Simanaitis Says

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THIS MAY SET a new record for procrastination on my part: Back on August 27, 2016, I ended the SimanaitisSays item “Building the UGears Pneumatic Engine” by saying, “All in UGears fun. Now, on to the Tram.”

What with one thing and another, it was only recently that I picked up where I left off with my UGears Tram.

This, of course, is the beauty of a hobby. Deadline? Schmedline!

UGears Alive and Well. As shown by these videos, this company headquartered in Kiev, Ukraine, is prospering, offering many more models since 2016. There’s even a Fabergé Egg-like Mechanical Flower-etui and a Roadster VM-01 inspired by the Morgan Four-Passenger Family Tourer.

The Spielwarenmesse in Nuremberg, Germany, is one of the largest annual toy and hobby fairs in the world. Among this year’s debuts were new UGears kits, including a Dream Cabriolet, a Flight Starter, and a Dice Tower.

Image from Ugear.

The Tram. The Ugears Tram has 154 parts, laser-cut and numbered on four sheets of 1/8-in. plywood. Several spares are included, as are toothpicks to connect elements and serve as axles. No glue is used.

The first two pages of the Tram’s 28-page booklet offer construction tips in nine languages: Ukrainian, English, German, French, Polish, Spanish, Italian, Turkish, and Russian. The rest of the booklet gives language-free step-by-step assembly instructions through clearly detailed illustrations.

Among UGears kits, the Tram is midway in complexity between the Date Navigator (24 parts) and the Dream Cabriolet (739 parts).

My Pneumatic Engine.

My Pneumatic Engine’s 81 parts gave me introduction to UGears assembly. For example, I found both it and the Tram profited from careful alignment of various axles to reduce friction. Extra toothpicks were useful to replace ones I had accidentally blunted.

The Tram pieces come out of their laser-printed sheets with gentle prodding. Thus far (touch wood for luck), I’ve not had to use the extra bits to replace damaged ones.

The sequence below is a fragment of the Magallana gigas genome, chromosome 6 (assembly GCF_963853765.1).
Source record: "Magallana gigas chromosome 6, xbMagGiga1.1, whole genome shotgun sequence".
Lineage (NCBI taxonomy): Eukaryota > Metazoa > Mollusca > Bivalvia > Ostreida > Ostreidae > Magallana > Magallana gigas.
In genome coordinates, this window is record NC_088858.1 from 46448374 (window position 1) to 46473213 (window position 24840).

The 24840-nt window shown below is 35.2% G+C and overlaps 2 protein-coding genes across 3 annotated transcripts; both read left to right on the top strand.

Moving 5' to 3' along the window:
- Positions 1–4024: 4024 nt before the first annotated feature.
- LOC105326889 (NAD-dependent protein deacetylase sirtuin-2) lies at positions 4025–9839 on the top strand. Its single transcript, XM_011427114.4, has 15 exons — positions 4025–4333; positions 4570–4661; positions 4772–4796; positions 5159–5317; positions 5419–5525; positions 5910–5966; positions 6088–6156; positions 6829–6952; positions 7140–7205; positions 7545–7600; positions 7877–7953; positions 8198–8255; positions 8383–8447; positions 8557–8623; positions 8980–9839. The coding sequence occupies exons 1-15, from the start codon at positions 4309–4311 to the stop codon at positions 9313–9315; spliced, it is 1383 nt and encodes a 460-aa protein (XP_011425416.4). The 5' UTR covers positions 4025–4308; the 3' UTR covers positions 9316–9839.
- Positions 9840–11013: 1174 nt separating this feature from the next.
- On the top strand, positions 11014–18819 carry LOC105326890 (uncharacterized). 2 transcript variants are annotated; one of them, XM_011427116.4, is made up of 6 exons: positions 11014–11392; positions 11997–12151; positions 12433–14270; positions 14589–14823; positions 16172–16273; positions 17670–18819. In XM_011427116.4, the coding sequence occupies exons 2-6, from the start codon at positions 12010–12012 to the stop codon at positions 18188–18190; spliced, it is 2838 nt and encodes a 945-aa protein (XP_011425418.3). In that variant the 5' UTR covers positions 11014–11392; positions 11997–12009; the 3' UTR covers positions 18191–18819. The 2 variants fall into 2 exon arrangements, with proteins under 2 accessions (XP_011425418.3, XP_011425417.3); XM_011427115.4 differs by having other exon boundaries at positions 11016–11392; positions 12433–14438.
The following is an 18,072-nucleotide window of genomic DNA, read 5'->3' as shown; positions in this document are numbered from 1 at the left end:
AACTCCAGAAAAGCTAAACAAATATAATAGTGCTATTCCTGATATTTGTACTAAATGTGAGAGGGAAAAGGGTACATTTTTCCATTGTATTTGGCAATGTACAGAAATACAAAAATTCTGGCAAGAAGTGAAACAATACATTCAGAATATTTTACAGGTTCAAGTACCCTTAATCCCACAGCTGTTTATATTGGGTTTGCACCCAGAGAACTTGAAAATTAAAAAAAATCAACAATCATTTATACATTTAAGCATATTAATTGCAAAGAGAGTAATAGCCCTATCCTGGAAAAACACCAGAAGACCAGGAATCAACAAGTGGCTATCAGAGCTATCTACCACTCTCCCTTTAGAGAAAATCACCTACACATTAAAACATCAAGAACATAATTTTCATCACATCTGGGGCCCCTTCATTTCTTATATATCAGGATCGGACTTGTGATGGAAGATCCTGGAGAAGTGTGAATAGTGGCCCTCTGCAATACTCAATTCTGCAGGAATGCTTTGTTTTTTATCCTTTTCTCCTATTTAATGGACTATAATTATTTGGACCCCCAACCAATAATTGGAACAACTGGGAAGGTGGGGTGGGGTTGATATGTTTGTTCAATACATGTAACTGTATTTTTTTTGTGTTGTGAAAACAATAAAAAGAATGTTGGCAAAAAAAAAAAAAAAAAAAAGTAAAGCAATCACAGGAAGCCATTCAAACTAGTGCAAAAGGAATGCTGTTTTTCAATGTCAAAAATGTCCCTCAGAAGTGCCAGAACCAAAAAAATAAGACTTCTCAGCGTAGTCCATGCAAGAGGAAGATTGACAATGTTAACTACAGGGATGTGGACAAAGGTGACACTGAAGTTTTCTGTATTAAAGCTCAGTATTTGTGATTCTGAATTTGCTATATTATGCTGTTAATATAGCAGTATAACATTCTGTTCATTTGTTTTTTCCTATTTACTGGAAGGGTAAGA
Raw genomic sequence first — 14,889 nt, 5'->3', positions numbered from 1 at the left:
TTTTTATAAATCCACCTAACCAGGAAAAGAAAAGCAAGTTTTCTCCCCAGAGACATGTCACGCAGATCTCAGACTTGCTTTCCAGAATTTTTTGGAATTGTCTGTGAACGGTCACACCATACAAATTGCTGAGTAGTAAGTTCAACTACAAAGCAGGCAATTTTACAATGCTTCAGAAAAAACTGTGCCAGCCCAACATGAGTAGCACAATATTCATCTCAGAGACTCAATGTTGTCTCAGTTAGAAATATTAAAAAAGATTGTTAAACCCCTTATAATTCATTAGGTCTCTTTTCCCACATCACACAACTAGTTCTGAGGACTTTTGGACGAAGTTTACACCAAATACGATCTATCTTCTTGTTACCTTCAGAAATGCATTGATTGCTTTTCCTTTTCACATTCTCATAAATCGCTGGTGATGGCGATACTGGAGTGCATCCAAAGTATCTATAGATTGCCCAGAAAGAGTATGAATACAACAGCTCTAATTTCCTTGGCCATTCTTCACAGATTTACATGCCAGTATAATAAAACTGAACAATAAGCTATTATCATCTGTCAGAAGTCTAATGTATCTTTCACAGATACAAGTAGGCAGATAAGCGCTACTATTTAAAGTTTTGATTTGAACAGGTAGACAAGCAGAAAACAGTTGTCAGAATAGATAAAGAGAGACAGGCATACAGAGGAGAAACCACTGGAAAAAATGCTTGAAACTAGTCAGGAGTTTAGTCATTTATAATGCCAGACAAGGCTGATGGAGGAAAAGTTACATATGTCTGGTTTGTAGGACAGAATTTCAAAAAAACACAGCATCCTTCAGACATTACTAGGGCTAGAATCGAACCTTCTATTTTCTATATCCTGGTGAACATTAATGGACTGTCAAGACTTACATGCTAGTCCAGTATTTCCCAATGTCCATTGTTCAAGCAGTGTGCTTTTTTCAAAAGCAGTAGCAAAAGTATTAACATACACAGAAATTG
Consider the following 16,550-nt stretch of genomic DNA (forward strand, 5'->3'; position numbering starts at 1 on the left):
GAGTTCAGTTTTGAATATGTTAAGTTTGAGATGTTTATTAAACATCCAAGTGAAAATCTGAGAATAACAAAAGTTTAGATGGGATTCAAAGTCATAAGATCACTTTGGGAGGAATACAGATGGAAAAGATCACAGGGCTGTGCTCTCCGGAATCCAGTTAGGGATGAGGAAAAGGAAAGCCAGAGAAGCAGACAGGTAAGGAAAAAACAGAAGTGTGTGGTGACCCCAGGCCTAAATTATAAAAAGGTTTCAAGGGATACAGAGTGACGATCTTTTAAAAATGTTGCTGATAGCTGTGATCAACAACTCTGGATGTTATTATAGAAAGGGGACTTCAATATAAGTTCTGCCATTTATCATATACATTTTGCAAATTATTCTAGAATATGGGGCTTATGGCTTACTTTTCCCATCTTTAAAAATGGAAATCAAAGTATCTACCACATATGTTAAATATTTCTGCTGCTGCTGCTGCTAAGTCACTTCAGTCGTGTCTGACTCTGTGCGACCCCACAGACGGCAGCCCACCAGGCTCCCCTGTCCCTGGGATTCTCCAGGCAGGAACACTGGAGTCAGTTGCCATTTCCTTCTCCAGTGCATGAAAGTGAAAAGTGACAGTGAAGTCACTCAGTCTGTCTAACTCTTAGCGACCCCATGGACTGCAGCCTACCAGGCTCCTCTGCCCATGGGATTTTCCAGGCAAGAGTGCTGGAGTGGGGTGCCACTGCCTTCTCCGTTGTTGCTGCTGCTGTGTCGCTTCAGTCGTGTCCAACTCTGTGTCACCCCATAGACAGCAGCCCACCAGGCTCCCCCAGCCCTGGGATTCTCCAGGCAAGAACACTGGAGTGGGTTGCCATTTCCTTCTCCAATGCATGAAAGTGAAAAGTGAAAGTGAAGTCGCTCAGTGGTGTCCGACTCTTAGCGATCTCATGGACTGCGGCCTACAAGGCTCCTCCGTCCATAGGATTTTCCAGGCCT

I didn’t have a candle handy for greasing parts prior to fitting. However, a dab of lip balm does the trick as well. The blade, file, and scissors of my little Swiss Army knife are handy for trimming parts and snipping toothpick ends.

This isn’t a Tram part; it’s a UGears measuring gauge.

The Tram is rubber-band powered to climb its gentle incline. I’ve not quite finished with it.

Tram and its unfinished rails.

In fact, I’m a bit reluctant to complete the Tram and try it out. (It’s akin to regret finishing a good book.) My next UGears project is the V-Express Steam Train with Tender. It has 538 parts, and I’m making no prediction about its production schedule. ds

© Dennis Simanaitis,, 2019


  1. Bob
    October 16, 2019

    The post war Germans had their variant. Gears were made from a wood impregnated with some resin and compressed. So hard that a hand drill had to be sharp and carefully used. Called “Linguee-something.”I found that my mother’s clear nail polish and emery boards were great tools.Spending a couple years in a remote Chateaux with three brothers and three English speaking friends, I explored combining Erector sets, English Meccano and German Märklin-Metallbaukasten kits. The latter was VERY motion oriented, and would do things like saw wood. Later when we moved to Germany, it was fun to add the pellet powered steam engines to create mini factories. (frustrating was the English vs Metric hardware)Cheers, Bob

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